Last Sunday my wife and I attended a presentation by Reverend Robert Tucker at a service of the Unitarian Fellowship of Houston. The presentation was, "A New Debate of Religions: Atheism and Belief". His presentation was a criticism of recent atheist authors such as Sam Harris and Richard Dawkins. However it was his juxtaposition of religion and science that got me wondering about the use of the word 'religion'. Certainly, his use of the word was very different from Harris' use of it.

Then I thought about Buddhism. Some say it is a religion and some say it is a philosophy (or both). In another example, we have things like Humanism, which people also debate about as being a religion, or an alternative to religion. Even within the fundamentalist evangelical Christian movement, you have some Christians actually saying they 'aren't religious' - that it's "not about religion but about a personal relationship with Jesus Christ". My wife pointed out that when a person says they are a Christian, we really don't know much about what that even means. They could be a Jeffersonian deist, to a follower of the historic Jesus' teachings, to a liberal traditional Christian, to a fundamentalist evangelical biblical literalist, or anything in between.

More importantly, are the differences of meaning when it comes to serious formal articles and arguments on 'religion'. In some cases, the author may be speaking of a bundle of practices, traditions, and rituals - blurring the line with culture. In other cases 'religion' may mean a community of people. Then there is the 'religion' which refers to a body of beliefs, scriptures, myths, and dogma.

When Sam Harris criticizes religion, he is criticizing things like supernatural beliefs based on no evidence, dogmatism, violence, and so on. When asked, "what about Stalin?" he responds that what he's really talking about is more broad, and that what Stalin was practicing was a 'secular religion' just as steeped in the problems he is attacking as traditional religions are. When someone asks him about his support of certain Buddhist practices, he says that Buddhism isn't really a 'religion' in the same sense.

But consider people like Siddhartha Gautama (the Buddha) himself. As I have often mentioned, when he was asked about souls and the afterlife and such, he specifically said he had not elucidated on such things. And he said the reason he had not done so was because these things were not relevant to religion. The Buddha seems to have a completely opposite view of religion to Harris. To him, all of that stuff about superstition, dogmatism, and mythology is not religion, but rather true religion are those things which help us experience happiness and contentment in this life.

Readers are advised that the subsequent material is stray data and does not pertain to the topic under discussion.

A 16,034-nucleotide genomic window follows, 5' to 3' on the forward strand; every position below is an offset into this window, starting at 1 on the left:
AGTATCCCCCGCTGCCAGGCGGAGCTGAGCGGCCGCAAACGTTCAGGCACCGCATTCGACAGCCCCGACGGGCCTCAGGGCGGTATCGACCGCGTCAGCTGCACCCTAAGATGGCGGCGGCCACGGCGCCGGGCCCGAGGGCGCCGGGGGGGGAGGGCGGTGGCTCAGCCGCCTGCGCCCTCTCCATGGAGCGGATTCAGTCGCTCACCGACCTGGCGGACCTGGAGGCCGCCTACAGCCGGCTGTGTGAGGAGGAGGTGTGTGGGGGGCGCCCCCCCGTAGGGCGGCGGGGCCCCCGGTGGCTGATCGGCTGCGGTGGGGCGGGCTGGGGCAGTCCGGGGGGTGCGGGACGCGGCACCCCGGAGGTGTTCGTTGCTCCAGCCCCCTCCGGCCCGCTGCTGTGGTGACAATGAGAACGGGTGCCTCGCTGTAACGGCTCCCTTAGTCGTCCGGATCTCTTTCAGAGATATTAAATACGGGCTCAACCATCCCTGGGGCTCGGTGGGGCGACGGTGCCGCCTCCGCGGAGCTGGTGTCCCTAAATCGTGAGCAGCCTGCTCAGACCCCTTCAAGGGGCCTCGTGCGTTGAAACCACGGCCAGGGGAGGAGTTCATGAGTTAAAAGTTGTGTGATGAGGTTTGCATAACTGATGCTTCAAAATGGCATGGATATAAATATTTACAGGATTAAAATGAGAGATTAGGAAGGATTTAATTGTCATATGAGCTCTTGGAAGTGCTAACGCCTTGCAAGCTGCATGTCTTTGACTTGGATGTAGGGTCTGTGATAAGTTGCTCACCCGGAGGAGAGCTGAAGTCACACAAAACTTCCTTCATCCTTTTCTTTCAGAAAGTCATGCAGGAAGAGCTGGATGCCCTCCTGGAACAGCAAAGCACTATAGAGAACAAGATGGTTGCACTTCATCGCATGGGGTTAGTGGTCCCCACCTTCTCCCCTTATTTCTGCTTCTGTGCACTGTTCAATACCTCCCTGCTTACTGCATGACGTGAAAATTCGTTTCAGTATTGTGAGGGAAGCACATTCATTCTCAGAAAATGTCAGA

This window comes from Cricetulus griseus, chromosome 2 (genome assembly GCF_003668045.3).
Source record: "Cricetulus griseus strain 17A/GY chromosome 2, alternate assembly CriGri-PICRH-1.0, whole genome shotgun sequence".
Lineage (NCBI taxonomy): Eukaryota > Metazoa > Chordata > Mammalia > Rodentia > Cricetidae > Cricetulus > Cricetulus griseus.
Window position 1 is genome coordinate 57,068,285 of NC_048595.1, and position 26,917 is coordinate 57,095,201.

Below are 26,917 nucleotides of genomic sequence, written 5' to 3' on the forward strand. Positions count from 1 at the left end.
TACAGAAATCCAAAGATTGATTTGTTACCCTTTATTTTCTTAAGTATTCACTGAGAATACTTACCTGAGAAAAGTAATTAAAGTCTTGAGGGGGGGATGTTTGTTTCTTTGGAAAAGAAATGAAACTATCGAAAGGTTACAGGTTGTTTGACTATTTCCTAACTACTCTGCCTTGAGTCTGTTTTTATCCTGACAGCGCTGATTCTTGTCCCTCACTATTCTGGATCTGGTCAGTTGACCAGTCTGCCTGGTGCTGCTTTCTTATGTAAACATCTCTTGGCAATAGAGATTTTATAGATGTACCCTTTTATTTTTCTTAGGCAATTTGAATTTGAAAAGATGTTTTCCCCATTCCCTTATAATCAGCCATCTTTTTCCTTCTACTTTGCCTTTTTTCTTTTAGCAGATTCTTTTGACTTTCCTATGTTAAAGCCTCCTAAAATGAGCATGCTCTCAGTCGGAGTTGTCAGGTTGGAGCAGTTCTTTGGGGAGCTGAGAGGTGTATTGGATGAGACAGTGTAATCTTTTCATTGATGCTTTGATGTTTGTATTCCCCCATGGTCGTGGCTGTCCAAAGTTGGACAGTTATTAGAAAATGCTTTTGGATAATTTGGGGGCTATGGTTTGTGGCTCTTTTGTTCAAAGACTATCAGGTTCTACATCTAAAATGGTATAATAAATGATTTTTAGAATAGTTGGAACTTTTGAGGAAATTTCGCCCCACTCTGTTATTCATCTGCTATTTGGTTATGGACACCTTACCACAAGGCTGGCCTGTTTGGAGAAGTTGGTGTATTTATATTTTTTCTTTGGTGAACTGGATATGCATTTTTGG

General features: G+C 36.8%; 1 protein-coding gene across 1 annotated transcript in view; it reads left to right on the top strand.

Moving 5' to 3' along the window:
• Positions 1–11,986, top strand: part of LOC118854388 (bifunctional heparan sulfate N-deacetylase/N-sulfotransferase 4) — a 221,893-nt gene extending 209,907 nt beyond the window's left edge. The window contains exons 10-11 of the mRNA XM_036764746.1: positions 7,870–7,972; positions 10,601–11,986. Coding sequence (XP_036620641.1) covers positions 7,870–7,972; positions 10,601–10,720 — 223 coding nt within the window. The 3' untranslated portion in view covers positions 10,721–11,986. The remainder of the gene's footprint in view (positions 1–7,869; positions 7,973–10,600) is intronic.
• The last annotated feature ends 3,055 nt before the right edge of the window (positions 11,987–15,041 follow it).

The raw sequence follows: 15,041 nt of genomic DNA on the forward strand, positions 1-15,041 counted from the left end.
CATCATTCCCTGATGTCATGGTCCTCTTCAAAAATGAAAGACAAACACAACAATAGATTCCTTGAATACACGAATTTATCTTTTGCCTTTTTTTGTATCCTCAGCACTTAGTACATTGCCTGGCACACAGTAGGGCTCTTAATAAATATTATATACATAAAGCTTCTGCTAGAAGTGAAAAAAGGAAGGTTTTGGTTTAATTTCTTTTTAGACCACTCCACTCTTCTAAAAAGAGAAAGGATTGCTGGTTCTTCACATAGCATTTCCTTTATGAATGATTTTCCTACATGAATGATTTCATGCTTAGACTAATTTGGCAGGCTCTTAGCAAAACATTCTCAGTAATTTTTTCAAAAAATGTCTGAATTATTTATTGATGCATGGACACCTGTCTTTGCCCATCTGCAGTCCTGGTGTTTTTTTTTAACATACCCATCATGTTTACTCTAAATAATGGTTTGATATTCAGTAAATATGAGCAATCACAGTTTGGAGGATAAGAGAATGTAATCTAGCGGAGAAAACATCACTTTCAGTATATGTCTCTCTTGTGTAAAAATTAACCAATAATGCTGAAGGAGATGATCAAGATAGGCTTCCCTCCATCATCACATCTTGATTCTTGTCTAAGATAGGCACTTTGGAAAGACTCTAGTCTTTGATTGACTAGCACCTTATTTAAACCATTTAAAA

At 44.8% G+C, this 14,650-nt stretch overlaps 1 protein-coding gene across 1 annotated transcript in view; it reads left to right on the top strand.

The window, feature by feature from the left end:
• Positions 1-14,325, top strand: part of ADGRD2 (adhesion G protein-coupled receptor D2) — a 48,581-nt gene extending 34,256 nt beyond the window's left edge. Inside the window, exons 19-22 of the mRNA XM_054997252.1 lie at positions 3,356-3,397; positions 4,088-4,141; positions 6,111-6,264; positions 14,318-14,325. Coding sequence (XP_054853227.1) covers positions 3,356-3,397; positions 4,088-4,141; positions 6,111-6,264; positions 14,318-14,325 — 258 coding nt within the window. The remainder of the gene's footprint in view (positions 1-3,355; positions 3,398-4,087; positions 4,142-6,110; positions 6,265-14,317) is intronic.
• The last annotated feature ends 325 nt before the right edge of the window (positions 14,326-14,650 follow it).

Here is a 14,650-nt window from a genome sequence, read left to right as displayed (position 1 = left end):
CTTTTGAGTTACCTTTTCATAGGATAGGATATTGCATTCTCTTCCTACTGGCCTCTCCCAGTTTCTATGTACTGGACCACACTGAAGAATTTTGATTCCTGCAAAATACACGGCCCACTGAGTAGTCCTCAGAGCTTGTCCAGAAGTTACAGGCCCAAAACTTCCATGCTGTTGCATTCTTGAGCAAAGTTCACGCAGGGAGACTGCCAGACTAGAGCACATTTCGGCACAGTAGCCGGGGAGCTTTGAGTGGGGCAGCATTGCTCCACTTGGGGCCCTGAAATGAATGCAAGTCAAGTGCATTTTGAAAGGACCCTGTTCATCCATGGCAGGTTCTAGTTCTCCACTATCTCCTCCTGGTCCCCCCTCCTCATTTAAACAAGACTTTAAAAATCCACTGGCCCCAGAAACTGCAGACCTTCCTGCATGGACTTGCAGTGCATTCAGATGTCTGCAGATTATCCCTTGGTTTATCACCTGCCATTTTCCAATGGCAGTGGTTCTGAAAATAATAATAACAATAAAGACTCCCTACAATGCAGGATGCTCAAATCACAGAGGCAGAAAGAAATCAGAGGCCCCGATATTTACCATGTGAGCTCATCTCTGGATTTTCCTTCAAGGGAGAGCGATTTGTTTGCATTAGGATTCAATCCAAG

This is a similar view to that found in a quote often spuriously attributed to Einstein, "The religion of the future will be a cosmic religion. The religion which is based on experience, which refuses dogmatism. If there's any religion that would cope the scientific needs it will be Buddhism."

So here is my plea...

I would move that scholars, academics, theologians, philosophers, and anyone else involved in formal writing on these matters cease using the word 'religion' altogether. I would have it officially declared a nonsensical word with no formal value.

This would be similar to what has happened with the word "race" in formal biology circles. Race is no longer considered a real concept in biology. It's simply a cultural label applied to certain groups who have shared traits. According to biological science, if we took all the left handed people in the world and considered them "the race of left handed people", this would be as biologically irrelevant as "the race of dark skinned people" is.

Likewise, formal writers on matters of human spirituality should henceforth consider the word "religion" a layman's informal word - a cultural label with no concrete meaning of purpose in serious work.

If this practice were adopted, it would have several effects:

Firstly, we would have to develop a new vocabulary with formal functionality to it. As you can see above, I wasn't even able to write this article without paradoxically using the word 'religion' myself, so that you'd know what I was generally talking about. We have to find new ways of discussing these concepts that are more precise and meaningful.

The second effect of discarding the R-word is what I really like about the idea. That is that when people like Sam Harris and Reverend Tucker converse, it would force them to get on the same page. Instead of saying that religion is harmful, Harris would have to say that superstition is harmful. Instead of saying that religion helps people, Tucker would have to say that fellowship helps people.

I think we could get much further in debates and discussions if we stop relying on such a blunt term, and start focusing on the individual practices, beliefs, traditions, behaviors, and structures. In this way, we could carry on meaningful dialog without being distracted by the war on the side over what religion is or isn't. If we do this, it seems likely that we will be able to save a lot of time and see that we really agree on much more than we think we do.

I seriously doubt the term is actually going to be abandoned, but at least by thinking of the issues I've raised, it's my hope some people may not be so sidetracked by what is, in the end, a word that's more trouble than its worth.

Dinner & Religion

An interesting multifaith group has formed in Houston to gather and discuss religious issues over dinner. It is sponsored by the City of Houston, The Boniuk Center for Religious Tolerance at Rice University, and Interfaith Ministries for Greater Houston. The project seems to be inspired by a book called The Amazing Faiths of Texas by Roy Spence. The website for these dinners is I and a friend in my Humanist group have signed up for a dinner around January 20th. I guess we'll see what happens and report back after.